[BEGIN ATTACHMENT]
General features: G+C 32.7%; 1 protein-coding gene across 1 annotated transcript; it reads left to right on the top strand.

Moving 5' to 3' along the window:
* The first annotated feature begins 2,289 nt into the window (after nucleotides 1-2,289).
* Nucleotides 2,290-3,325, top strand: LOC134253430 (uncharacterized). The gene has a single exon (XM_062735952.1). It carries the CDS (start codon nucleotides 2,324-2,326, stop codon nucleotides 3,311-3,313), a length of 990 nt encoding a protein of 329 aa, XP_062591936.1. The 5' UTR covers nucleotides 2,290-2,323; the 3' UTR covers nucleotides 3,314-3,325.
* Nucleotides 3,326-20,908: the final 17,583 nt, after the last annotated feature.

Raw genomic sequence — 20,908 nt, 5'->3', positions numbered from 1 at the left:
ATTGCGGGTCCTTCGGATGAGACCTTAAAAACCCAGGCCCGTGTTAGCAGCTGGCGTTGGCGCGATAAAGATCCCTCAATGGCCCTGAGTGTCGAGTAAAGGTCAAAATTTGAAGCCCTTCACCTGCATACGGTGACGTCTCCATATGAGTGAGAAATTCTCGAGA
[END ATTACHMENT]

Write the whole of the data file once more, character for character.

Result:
General features: G+C 32.7%; 1 protein-coding gene across 1 annotated transcript; it reads left to right on the top strand.

Moving 5' to 3' along the window:
* The first annotated feature begins 2,289 nt into the window (after nucleotides 1-2,289).
* Nucleotides 2,290-3,325, top strand: LOC134253430 (uncharacterized). The gene has a single exon (XM_062735952.1). It carries the CDS (start codon nucleotides 2,324-2,326, stop codon nucleotides 3,311-3,313), a length of 990 nt encoding a protein of 329 aa, XP_062591936.1. The 5' UTR covers nucleotides 2,290-2,323; the 3' UTR covers nucleotides 3,314-3,325.
* Nucleotides 3,326-20,908: the final 17,583 nt, after the last annotated feature.

Raw genomic sequence — 20,908 nt, 5'->3', positions numbered from 1 at the left:
ATTGCGGGTCCTTCGGATGAGACCTTAAAAACCCAGGCCCGTGTTAGCAGCTGGCGTTGGCGCGATAAAGATCCCTCAATGGCCCTGAGTGTCGAGTAAAGGTCAAAATTTGAAGCCCTTCACCTGCATACGGTGACGTCTCCATATGAGTGAGAAATTCTCGAGA